Also, watch your adjectives-- see if you can find some really poppy ones for "spoiled" and "overprivledged". Rule of mine: if you can use a really strong verb, then kill the adjective altogether.

And I would cut this sentence: "He’s the popular, rich kid and she’s the daughter of a crack whore." because you've done such a great job SHOWING us this difference between them already in your query! :)

Great job! The pages are strong--the query just needs a little tweaking. Good luck!

Leslie said...

I like the query. It peaked my interest enough to want to read the sample included. The last summary paragraph also tripped me up a bit, though. I also liked the story idea. Unlikely romance and the character with the tough exterior are always great in YA lit.

I like the voice and writing. But there were two issues that caused me to hesitate about diving into this story:

I had no problem with Corbin not knowing how to read. Rich kids often have the same home problems (parents not involved, ignoring them) that underprivileged kids have. So I can see that a parent might not know this. The only part I had a little problem with is that he was seeking Brooke's help. It seems more realistic that he'd try to struggle through until someone reached out to him. I'm a teacher, and rarely do teens seek out help like this on their own, especially boys. Usually they try to hide it and ignore the problem.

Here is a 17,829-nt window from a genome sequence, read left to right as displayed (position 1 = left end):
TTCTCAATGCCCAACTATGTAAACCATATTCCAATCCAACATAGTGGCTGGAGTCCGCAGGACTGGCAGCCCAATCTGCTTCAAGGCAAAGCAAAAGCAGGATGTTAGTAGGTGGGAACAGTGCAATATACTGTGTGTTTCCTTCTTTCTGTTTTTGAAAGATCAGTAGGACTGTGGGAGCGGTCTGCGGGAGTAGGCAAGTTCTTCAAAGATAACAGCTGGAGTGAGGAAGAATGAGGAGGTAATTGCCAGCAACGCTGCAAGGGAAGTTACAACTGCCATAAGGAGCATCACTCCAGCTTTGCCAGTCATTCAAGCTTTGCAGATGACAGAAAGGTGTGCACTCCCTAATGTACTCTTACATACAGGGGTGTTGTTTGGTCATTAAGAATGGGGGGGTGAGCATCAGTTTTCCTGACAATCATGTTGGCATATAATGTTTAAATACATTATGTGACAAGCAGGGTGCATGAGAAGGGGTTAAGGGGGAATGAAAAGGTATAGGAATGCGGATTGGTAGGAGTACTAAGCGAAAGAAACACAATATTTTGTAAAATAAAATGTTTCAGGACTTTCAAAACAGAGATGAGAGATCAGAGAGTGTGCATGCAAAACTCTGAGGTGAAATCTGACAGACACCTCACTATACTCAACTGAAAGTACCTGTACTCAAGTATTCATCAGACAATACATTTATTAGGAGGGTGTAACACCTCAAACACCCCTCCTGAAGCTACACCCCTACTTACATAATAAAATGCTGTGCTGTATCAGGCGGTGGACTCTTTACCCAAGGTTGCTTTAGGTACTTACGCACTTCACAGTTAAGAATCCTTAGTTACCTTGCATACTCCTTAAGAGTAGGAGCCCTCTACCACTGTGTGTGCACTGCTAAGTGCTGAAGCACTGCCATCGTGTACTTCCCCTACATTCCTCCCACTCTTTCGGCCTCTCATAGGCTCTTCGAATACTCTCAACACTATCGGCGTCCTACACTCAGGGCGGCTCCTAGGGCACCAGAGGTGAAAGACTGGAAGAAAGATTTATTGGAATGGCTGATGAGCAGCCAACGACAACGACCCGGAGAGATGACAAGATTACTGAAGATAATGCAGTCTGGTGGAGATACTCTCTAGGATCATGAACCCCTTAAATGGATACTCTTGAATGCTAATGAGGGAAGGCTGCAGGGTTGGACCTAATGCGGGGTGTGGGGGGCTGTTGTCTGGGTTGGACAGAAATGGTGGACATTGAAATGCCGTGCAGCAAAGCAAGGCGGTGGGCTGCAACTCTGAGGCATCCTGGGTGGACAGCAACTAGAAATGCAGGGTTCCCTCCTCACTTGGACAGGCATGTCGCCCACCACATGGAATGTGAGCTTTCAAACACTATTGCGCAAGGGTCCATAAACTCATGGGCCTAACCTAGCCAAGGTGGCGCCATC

Another hesitation is that I can't understand why a wealthy family would have a foster kid. When I read "Sydney's had seven foster families in seven years" I immediately thought of White Oleander. It seemed unrealistic to me that a wealthy family would foster a child- usually it seems a big motivation is the money it brings in. But then I thought of The O.C. I wondered if this was a Ryan Atwood situation. If so, maybe that's made clear later? Or maybe you could give a reason for this wealthy family deciding to foster a child. That would help me.

With those two things cleared up, I'm eager to read more.

Again, though, great letter and I loved the writing style.

Good luck.

Jodi R. said...

I totally get the italics, Suzi. While it makes sense to do it that way, it did make me pause, so I thought I'd mention it... Good luck!

Katie Shea said...

A little long to get to the point. However, this is definitely in my interest. I love stories about hardship, especially when it comes to family. The query needs to be tightened. The writing is decent, but I don't think the premise is strong enough in order for me to move forward.